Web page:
What will I learn?
Laws and regulations affect our daily lives—but most of the time, we don’t even think about it. From driving a car to purchasing a home to getting married, laws give us rules to help ensure a safe and peaceful society.
Multifaceted legal studies
In this program, you'll gain an interdisciplinary perspective on how society shapes law and how law shapes society from experts in fields as diverse as anthropology, history, politics, sociology and philosophy.
You'll participate in a wide range of discussions, debates, and activities:
- Participate in a courtroom simulation, arguing one side or the other of a hypothetical legal situation.
- Contribute to critical debates that aim at understanding why our political and financial systems allow poverty to exist.
- Find out how the regulation of alcohol, drug, and tobacco consumption, sexual behaviour, pulp fiction and comics, sports, gambling, and the use and abuse of animals have contributed to our redefinition of appropriate forms of recreation.
- Watch films and participate in conversations on current topics related to human rights.
- Examine the role of practical reason in answering complex moral and sometimes controversial questions related to law and policy making, including euthanasia, abortion, pornography, and other issues.
You’ll also have the opportunity to participate in experiential learning and practicum placement courses, such as the Practicum in Public Policy: NGOs and Government Services, and the Model UN (Political Science), as well as those that are currently in development by the departments of History and Sociology & Anthropology.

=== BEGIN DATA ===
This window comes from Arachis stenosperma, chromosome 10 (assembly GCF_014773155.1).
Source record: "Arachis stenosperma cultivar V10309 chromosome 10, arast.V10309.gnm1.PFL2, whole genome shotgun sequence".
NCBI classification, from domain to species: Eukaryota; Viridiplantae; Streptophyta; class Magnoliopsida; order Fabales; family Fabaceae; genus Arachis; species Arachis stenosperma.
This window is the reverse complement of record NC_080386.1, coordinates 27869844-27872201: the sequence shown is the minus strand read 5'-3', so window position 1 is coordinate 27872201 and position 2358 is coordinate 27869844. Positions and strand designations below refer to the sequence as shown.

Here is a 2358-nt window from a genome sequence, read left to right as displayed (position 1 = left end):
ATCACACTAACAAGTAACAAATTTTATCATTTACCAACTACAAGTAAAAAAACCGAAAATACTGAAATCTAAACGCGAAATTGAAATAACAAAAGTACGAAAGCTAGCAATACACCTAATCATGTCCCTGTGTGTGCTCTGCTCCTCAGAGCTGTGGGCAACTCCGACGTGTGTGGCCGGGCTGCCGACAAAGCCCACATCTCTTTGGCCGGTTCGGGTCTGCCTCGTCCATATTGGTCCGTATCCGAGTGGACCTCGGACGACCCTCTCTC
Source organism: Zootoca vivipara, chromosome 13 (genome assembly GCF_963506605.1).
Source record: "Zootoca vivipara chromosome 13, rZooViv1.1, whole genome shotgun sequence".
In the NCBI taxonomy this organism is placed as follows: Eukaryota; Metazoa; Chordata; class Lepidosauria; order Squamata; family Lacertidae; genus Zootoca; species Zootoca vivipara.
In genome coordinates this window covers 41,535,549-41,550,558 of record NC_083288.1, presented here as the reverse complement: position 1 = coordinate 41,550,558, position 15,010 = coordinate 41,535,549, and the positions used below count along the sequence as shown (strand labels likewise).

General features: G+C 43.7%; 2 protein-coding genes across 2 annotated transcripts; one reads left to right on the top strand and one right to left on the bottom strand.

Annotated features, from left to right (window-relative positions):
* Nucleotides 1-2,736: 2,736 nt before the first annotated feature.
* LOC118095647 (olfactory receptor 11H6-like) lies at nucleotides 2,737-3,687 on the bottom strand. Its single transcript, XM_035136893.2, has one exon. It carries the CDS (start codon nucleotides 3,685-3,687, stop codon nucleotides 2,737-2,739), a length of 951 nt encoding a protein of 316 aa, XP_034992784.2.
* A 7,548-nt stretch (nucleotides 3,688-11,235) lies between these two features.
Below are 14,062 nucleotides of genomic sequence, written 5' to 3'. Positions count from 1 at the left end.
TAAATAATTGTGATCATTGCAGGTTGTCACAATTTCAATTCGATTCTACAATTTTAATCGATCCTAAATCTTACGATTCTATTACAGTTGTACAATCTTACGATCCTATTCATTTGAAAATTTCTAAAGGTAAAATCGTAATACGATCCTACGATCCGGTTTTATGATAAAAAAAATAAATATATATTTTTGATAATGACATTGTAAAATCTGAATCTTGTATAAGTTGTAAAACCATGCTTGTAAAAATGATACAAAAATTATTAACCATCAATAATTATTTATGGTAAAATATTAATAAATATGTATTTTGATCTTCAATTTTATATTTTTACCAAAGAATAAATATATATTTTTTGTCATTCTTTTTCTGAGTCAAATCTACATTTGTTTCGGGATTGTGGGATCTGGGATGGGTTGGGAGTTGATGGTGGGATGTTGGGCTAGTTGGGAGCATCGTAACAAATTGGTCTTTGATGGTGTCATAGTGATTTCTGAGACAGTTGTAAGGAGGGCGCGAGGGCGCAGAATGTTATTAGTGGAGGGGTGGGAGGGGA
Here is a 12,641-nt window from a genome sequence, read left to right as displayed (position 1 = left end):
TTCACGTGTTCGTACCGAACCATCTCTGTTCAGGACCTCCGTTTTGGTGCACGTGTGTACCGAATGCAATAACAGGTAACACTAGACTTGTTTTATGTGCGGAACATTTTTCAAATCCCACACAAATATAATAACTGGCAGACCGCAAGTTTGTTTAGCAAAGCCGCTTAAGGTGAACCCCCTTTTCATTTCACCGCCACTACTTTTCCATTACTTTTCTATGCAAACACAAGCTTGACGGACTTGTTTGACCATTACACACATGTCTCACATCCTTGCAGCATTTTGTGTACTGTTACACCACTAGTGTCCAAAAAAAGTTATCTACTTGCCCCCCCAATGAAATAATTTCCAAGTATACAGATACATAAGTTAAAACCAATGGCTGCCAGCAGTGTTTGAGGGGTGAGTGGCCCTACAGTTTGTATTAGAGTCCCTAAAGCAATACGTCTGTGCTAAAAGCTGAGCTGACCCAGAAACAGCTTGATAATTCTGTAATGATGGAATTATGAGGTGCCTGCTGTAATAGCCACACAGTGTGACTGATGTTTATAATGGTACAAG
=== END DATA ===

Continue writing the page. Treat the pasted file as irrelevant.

Students will take a few core requirements to ensure a solid multi-disciplinary basis for the study of law and justice in society, and then have a wide choice of electives, too.
Through the core course in the Program—LAWS 2500: Introduction to Law—you'll learn from experienced lawyers and legal scholars who are affiliated with the Schulich School of Law.
The program includes core second and third year courses with multi-disciplinary angles to view the law. Courses are offered through the Schulich School of Law, and the Departments of History, Philosophy, Political Science, and Sociology and Social Anthropology. Students will take courses on Legal Thinking, Human Rights Foundations, Sociology of the Law and the History of Crime and Punishment.
In addition to the core courses the program requires between 9 and 33 additional credit hours in chosen electives from an extensive list including such topics as Crime and Behaviour, Forensic Psychology, Environmental Law, Politics of Fear, Citizenship, Global Poverty and Human Rights, along with many others.